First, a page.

The exam was unlike the SAT's in that it was composed mostly of essays instead of fill-in-the-bubbles-completely-with-a-number-2-lead-pencil sections.

I loved English. I loved fine writing and classic literature, specifically British literature. Jane Eyre was my favorite. I'd already read the book through four times by that point (in the fifteen years since graduation, I've multiplied that number by at least three), and had written essay after essay after essay on the underlying themes, the Byronic hero (Mr. Rochester), the Rochester/St. John/Jane love triangle, etc. 

I knew, or at least, I hoped that some of the essays in the AP exam would include a question or two about Jane Eyre. All in all, I felt fairly confident, not just about Jane Eyre, but also about most of the rest of the literature we'd studied that year.

The day of the exam, I was in my homeroom getting my stuff ready to go and discussing the exam with my English teacher. I slung my backpack over my shoulder and smiled at her. "Wish me luck," I said.

That dear lady swiveled in her chair to face me, hesitated, then said, "Tama, you're not a very good writer, you know." 

Before continuing on, let me say that I held my English teacher in the highest respect, that I'm sure she had reason to say what she did (because some of my earlier high school papers were pretty atrocious), and that I think she only said what she said so I wouldn't fly too high and crash too hard.

After the words were out of her mouth, though, at that moment, I was stunned. And hurt. I cried the whole way over to the exam. And what a distracted beginning. Instead of focusing on the questions listed on my sheet, I kept hearing the echo of her words in my head... "Tama, you're not a very good writer..." over and over and over again.

I tried to shake it off, to write like I knew I could write, and I did. I wrote some really good answers to some really difficult questions. And then for the final long essay, lo and behold, there was the question for which I had been hoping. Describe how Mr. Rochester is a Byronic hero. Oh boy. I wrote until my hand cramped and then I wrote some more. I finished the last sentence as the timer rang. I handed in my paper with a triumphant smile on my face.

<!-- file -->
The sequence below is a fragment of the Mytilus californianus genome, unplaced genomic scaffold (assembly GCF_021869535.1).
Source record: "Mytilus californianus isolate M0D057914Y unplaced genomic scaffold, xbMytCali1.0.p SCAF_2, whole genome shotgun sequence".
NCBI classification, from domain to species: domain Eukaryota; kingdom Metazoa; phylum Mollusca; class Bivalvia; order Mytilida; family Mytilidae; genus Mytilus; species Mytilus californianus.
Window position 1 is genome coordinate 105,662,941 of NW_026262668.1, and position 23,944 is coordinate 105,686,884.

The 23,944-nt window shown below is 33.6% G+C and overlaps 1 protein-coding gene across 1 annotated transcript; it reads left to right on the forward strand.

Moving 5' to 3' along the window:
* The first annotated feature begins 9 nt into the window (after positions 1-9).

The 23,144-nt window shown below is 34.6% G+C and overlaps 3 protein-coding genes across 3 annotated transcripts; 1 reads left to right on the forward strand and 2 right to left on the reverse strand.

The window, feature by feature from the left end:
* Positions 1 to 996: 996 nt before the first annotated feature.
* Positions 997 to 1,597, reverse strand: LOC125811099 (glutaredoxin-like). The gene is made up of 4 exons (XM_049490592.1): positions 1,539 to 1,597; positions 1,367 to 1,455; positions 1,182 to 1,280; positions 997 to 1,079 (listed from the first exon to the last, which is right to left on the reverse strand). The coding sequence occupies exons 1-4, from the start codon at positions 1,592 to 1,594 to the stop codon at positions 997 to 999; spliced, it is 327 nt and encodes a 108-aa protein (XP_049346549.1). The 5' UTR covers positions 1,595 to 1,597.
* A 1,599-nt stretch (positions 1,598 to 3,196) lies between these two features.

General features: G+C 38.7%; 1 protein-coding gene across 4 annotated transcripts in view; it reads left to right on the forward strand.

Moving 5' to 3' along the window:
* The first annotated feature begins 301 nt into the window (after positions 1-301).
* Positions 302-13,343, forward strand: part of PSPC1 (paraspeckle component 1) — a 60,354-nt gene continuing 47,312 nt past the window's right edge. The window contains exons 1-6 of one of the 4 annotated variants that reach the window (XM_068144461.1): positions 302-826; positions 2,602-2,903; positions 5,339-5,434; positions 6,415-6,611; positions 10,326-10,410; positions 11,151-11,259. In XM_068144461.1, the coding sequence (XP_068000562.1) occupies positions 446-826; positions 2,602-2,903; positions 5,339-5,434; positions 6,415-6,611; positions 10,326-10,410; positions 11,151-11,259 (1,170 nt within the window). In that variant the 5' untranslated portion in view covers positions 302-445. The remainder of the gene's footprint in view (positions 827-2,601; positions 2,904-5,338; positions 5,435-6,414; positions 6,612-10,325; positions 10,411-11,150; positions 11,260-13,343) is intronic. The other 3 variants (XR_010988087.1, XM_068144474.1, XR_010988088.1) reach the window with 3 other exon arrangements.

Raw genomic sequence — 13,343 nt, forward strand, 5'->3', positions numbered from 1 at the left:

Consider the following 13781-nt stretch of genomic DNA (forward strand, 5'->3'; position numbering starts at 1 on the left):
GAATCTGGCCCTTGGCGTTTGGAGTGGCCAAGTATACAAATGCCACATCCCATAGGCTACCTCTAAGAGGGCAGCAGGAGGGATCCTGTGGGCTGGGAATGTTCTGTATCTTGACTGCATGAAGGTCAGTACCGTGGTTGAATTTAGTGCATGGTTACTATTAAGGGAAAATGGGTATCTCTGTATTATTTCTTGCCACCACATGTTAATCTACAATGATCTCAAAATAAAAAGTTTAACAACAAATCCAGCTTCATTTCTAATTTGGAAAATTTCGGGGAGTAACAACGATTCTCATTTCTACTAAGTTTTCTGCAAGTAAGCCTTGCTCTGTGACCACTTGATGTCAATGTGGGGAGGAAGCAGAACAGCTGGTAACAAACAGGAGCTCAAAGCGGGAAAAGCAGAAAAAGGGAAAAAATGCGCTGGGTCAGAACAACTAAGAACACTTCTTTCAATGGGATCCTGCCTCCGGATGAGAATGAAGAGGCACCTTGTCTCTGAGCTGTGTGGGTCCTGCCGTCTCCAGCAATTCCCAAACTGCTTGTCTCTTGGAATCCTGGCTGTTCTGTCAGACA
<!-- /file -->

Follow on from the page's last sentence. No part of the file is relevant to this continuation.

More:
Incidentally, when my results came back some weeks later, I had earned high enough scores to exempt me from at least one semester of English in college. No, I didn't win a four-year exemption. I don't even know if that was an option. But I was pretty pumped.

This story still has a bittersweet ring in my memory. On the bitter side, I still remember the crushing feeling I felt when my teacher said those words. I still remember the intonation and inflection of every syllable. I remember the anger that came after the hurt subsided. Why would she choose to tell me something that was only subjectively true (based on personal opinion) just before a writing exam? Talking about choosing your moments...

On the sweet side, that one little comment has perhaps inspired me more than many other comments I've received on my writing over the years. Perhaps it lit a fire under me, put fuel into my head when writer's block stared me in the face. Perhaps I wanted to prove her wrong because I had such a high opinion of her.

Fifteen years later, I've had multiple articles published in various magazines and newsletters. I have one book on the market, actually pulling in an income (a small one, but it is a first book), and another book set to release this summer. A third book sits on my laptop, gradually growing longer as I add to it day by day.

Those words from my teacher so long ago hover over me as I finish every paragraph and proofread it, urging me to be the best that I can be, to do the best work that I can do, to amuse, to entertain, to encourage, perhaps even to inspire some reader out there who stumbles across my work.

The one thing I learned from this whole situation: toss the bad, take the good. Sure, the timing of that comment wasn't the best, the wording perhaps not the choicest, but the flame it kindled in my writing career has been unequaled. 

Everybody needs a push now and then. So to my English teacher, if you're reading this, thanks. I owe you one. :)